As his third cause of action, petitioner argues that the amended regulations conflict with the existing statutory authority within the Vehicle and Traffic Law and are therefore invalid. The fourth cause of action alleges that the DMV exceeded its rulemaking authority when it enacted the new regulations. For his fifth cause of action, petitioner claims that application of the amended regulations results in unreasonable, arbitrary, capricious determinations because they cannot be applied fairly and consistently.

For his sixth cause of action, petitioner cites a violation of his equal protection rights, inasmuch as the lifetime look back required by the regulations operates to subject older drivers to a more strict standard than a younger driver, thereby creating a classification based upon age. As the final cause of action, petitioner argues that Article 78 relief in his favor is necessary to ameliorate the harsh imposition of this sanction by DMV, as a permanent loss of his license is disproportionate to the offense.

In the Answer, respondent asserts that petitioner's four month time limit to object to the enactment of the regulations expired well before he filed the instant proceeding, and as such this application is time barred. Respondent points out that the new regulations under which petitioner's re-licensure was denied represent a valid exercise of agency's discretion. While the new regulations were pending, respondent points out that it did not make any licensing decisions with respect to drivers whose records contained multiple alcohol related violations, in the interest of ensuring that drivers with similar driving records would be treated uniformly. Additionally, there is no proscribed statutory period in which the agency must make a determination on applications for re-licensure.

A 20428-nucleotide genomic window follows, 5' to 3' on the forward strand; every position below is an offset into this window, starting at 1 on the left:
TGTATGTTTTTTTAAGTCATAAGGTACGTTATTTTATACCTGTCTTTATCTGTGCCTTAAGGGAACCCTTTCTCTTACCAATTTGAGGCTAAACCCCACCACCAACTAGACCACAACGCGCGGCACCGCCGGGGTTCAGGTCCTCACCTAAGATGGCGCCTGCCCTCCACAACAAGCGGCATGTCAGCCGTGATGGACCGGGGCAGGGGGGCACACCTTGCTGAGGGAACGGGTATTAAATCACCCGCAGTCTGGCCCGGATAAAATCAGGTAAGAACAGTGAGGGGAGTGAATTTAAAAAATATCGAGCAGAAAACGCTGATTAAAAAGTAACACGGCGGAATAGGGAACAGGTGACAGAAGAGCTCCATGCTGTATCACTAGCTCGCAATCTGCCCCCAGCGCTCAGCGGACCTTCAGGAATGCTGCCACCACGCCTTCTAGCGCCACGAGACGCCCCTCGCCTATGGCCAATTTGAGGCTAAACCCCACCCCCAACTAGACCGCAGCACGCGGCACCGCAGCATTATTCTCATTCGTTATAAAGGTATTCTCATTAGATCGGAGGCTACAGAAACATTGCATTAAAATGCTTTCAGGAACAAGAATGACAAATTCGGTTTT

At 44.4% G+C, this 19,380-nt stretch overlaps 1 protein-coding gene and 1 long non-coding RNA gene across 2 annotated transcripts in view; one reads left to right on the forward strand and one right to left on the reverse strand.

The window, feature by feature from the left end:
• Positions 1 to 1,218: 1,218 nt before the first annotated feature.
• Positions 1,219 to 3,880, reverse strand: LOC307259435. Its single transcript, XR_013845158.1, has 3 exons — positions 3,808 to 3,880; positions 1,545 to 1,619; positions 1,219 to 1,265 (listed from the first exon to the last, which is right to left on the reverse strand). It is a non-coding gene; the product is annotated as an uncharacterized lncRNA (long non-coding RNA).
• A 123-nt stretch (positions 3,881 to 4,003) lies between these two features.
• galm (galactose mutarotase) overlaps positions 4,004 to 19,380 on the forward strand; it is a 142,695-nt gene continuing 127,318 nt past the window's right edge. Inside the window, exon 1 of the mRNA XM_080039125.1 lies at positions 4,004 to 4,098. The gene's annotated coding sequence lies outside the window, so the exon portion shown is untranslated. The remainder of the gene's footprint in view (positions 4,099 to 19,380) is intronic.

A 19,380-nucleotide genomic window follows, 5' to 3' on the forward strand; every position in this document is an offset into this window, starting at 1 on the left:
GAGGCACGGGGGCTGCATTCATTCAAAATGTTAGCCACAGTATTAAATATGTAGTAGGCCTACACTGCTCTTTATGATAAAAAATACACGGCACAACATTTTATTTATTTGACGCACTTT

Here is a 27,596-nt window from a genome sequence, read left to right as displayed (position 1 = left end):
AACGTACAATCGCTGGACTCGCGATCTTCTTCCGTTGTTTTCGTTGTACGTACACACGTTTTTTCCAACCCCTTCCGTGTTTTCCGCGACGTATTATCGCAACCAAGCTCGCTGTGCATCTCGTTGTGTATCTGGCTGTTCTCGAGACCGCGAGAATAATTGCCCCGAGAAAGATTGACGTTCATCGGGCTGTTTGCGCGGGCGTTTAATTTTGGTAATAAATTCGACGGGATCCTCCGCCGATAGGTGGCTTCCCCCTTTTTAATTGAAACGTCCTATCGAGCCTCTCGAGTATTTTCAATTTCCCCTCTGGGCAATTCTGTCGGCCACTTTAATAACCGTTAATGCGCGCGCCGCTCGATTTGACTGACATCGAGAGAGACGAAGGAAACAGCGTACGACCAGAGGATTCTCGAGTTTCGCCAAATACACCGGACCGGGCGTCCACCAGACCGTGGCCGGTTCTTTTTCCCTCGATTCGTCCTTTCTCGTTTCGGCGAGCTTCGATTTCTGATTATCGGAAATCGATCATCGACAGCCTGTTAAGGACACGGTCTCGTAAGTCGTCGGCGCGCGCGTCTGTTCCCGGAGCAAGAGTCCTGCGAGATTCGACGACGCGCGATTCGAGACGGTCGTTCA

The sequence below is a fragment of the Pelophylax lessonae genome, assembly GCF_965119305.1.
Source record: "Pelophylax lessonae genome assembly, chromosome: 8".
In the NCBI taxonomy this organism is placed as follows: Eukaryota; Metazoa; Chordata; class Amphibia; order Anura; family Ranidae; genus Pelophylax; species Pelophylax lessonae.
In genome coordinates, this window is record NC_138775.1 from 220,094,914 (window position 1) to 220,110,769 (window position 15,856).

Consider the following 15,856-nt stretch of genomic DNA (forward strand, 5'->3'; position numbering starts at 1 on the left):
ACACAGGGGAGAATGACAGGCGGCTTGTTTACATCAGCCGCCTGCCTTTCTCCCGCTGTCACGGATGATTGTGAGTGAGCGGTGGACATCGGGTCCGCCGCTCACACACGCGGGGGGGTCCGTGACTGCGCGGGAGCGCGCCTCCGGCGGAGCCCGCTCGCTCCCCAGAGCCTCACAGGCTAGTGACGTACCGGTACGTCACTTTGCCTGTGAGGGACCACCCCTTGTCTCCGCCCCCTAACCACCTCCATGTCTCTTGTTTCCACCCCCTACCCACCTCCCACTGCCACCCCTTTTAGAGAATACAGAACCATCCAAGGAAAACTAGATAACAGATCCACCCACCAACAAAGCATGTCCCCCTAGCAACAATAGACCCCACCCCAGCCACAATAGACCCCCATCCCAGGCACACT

Prior to February 23, 2011, a DMV review on an application for re-issuance of a driver's license, done by DMV's Driver Improvement Unit ("DIU"), encompassed only a ten year look back. A driver with three or more DWI convictions would be assessed an extended waiting period of six months for each incident. The regulations enacted in 2011 were an attempt to strengthen the DMV's ability to deny re-licensing to problem drivers who posed an unusual or immediate risk upon the highways, and allowed for a life time look back, but only provided for an additional year of revocation in addition to the mandatory statutory minimum revocation periods set forth in Vehicle and Traffic Law 1193 (2)(b). Concluding that even this did not resolve the issue of "problem drivers", as an emergency measure, the September 25, 2012 regulations were enacted, allowing the DIU to review an individual's lifetime driving record, with five or more alcohol or drug related incidents or any combination thereof requiring denial of re-licensure. [4]